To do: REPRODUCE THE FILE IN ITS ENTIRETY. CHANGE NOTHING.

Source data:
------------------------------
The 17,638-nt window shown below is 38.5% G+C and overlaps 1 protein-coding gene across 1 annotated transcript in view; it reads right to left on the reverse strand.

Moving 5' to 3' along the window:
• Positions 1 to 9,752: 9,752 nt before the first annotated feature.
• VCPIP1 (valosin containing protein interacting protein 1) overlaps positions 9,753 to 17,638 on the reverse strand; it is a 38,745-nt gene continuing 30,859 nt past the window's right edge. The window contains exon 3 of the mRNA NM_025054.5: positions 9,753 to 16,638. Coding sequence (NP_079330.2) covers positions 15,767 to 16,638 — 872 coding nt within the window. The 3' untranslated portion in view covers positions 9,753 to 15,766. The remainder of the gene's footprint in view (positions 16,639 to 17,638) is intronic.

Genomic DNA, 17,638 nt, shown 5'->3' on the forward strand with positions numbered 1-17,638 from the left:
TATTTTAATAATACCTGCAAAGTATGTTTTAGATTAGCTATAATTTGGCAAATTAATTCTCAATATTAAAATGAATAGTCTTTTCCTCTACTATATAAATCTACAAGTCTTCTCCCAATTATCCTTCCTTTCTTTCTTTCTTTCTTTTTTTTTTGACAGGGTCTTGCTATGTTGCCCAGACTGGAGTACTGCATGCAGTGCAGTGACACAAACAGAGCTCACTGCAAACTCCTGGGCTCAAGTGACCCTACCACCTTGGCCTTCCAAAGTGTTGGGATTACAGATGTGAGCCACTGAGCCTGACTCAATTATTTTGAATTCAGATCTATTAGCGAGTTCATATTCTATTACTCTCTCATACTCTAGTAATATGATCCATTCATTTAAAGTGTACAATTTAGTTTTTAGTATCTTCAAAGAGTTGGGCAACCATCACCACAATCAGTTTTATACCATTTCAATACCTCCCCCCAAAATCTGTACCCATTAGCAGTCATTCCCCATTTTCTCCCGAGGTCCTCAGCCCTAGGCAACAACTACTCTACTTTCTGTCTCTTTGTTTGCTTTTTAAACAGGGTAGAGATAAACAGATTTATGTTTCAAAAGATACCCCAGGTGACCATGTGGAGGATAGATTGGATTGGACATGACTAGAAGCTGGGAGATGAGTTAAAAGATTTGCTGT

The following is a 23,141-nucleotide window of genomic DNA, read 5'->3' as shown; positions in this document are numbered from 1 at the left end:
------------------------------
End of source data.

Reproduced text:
The 17,638-nt window shown below is 38.5% G+C and overlaps 1 protein-coding gene across 1 annotated transcript in view; it reads right to left on the reverse strand.

Moving 5' to 3' along the window:
• Positions 1 to 9,752: 9,752 nt before the first annotated feature.
• VCPIP1 (valosin containing protein interacting protein 1) overlaps positions 9,753 to 17,638 on the reverse strand; it is a 38,745-nt gene continuing 30,859 nt past the window's right edge. The window contains exon 3 of the mRNA NM_025054.5: positions 9,753 to 16,638. Coding sequence (NP_079330.2) covers positions 15,767 to 16,638 — 872 coding nt within the window. The 3' untranslated portion in view covers positions 9,753 to 15,766. The remainder of the gene's footprint in view (positions 16,639 to 17,638) is intronic.

Genomic DNA, 17,638 nt, shown 5'->3' on the forward strand with positions numbered 1-17,638 from the left:
TATTTTAATAATACCTGCAAAGTATGTTTTAGATTAGCTATAATTTGGCAAATTAATTCTCAATATTAAAATGAATAGTCTTTTCCTCTACTATATAAATCTACAAGTCTTCTCCCAATTATCCTTCCTTTCTTTCTTTCTTTCTTTTTTTTTTGACAGGGTCTTGCTATGTTGCCCAGACTGGAGTACTGCATGCAGTGCAGTGACACAAACAGAGCTCACTGCAAACTCCTGGGCTCAAGTGACCCTACCACCTTGGCCTTCCAAAGTGTTGGGATTACAGATGTGAGCCACTGAGCCTGACTCAATTATTTTGAATTCAGATCTATTAGCGAGTTCATATTCTATTACTCTCTCATACTCTAGTAATATGATCCATTCATTTAAAGTGTACAATTTAGTTTTTAGTATCTTCAAAGAGTTGGGCAACCATCACCACAATCAGTTTTATACCATTTCAATACCTCCCCCCAAAATCTGTACCCATTAGCAGTCATTCCCCATTTTCTCCCGAGGTCCTCAGCCCTAGGCAACAACTACTCTACTTTCTGTCTCTTTGTTTGCTTTTTAAACAGGGTAGAGATAAACAGATTTATGTTTCAAAAGATACCCCAGGTGACCATGTGGAGGATAGATTGGATTGGACATGACTAGAAGCTGGGAGATGAGTTAAAAGATTTGCTGT

The following is a 23,141-nucleotide window of genomic DNA, read 5'->3' as shown; positions in this document are numbered from 1 at the left end: